The laser was the brainchild of architect Ted Alexander, and it captured the imagination of at least some people at the beginning, in the mid-’80s. Patriots Square was being rebuilt to include underground parking, and a contract for design of the park went to Alexander. In an early story in the Phoenix Gazette, Alexander said the laser would give the city “a town square that is unequaled anywhere in the country.” [Note: To read the full article, click here.]
Members of the Parks and Recreation Board:
Downtown Voices Coalition is a coalition of stakeholder organizations that embrace growth in downtown Phoenix, but is mindful that healthy growth should be based upon existing downtown resources.
On Thursday, February 8, 2007, RED Development unveiled its redesign for Patriots Square Park. Downtown Voices Coalition finds that design unacceptable for the following reasons.
- First, the design falls short of the minimum standard for any City of Phoenix public park by concealing the park inside a private development where its public function must necessarily be compromised, if not eliminated altogether.
- Moreover, the design simply fails to live up to the letter or the spirit of the guiding principles established on September 28, 2006 by the Parks Board for the redesign of Patriots Square Park, or the guiding principles outlined in the Downtown Voices Coalition’s 2004 report, “Creating A Sustainable Downtown.”
We urge the Parks Board to reject RED’s current design. We ask the Board to direct RED to try again, this time with direct public input in the design process. For the past several months, the Parks Department has run a successful public-input process which allowed the public to say what it wanted in a redesigned Patriots Square Park. But that process broke down when the public’s abstract ideas were translated into the current, disappointing design.
To fix the problem, the Parks Board should either engage an outside designer, or establish a public-input process focused on design. Such a process should allow for the dynamic interchange between the designer and the public. We urge the Parks Board to accept nothing less than a world-class design, vetted by the public itself.
On a personal note, this whole process has sidestepped the 800-pound gorilla in the room, namely the Downtown Civic Space that will be constructed across from ASU’s 411 Building between Van Buren and Fillmore on Central. I was on the design review committee that selected EDAW as the design team for this park, and am intimately aware that this space, controlled and designed primarily for the university campus, will not have the same open civic space for assembly that is sought for Patriots Square Park.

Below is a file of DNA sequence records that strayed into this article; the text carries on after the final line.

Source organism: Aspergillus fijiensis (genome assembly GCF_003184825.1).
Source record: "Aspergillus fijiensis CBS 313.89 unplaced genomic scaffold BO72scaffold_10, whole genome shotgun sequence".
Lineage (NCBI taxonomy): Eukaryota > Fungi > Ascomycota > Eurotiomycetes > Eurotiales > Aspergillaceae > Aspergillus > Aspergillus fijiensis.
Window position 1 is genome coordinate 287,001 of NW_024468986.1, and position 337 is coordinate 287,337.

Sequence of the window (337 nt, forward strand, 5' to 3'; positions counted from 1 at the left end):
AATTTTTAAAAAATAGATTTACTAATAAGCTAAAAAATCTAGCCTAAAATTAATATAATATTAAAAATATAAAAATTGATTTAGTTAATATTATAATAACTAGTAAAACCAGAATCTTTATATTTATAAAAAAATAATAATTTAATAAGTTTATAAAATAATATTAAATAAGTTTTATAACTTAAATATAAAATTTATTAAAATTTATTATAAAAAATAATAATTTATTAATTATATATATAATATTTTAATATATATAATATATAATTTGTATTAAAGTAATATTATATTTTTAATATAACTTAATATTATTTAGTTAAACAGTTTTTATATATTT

A university facility, even one built by Phoenix and maintained by the Parks Department, is still ultimately an ASU facility. It will not be our park, it will be a shared park, and it will not replace the city’s center park. The City of Phoenix is attempting to move the center of the city to ASU’s campus, which I don’t feel is appropriate. Rather, a great park with appropriate development contingent on the guiding principles the Parks Board recommended should be created.
Steve Weiss, Chair, Downtown Voices Coalition
Mayor Gordon and Members of Council:
Downtown Voices Coalition supports the guiding principles established by the Parks and Recreation Board with its recommendations to the Phoenix City Council regarding the usage, designation, citizen input, and assignment of oversight to the future development of Patriots Square Park.
The key principle is that the contiguous space of two acres be included in the project so that crowds of 10,000 or more can gather for events, rallies, and other public functions. Though the number of people who can attend events may be an arbitrary figure, the acreage is not. By having the minimum of two acres contiguous, a true park at the City’s center address can be achieved.
We applaud Red Development for agreeing with our position that the park redevelopment process must begin with a clean piece of paper and not a series of artist concepts rendered without citizen input. Mayor, if you and the City Council wish this to be a true City park, you should also concur that the process begins with the needs and desires of the City’s residents.
We trust you will follow our Parks and Recreation Board recommendations that will incorporate comprehensive input and ultimately advocate for the citizens of Phoenix.
Steve Weiss, Chair, Downtown Voices Coalition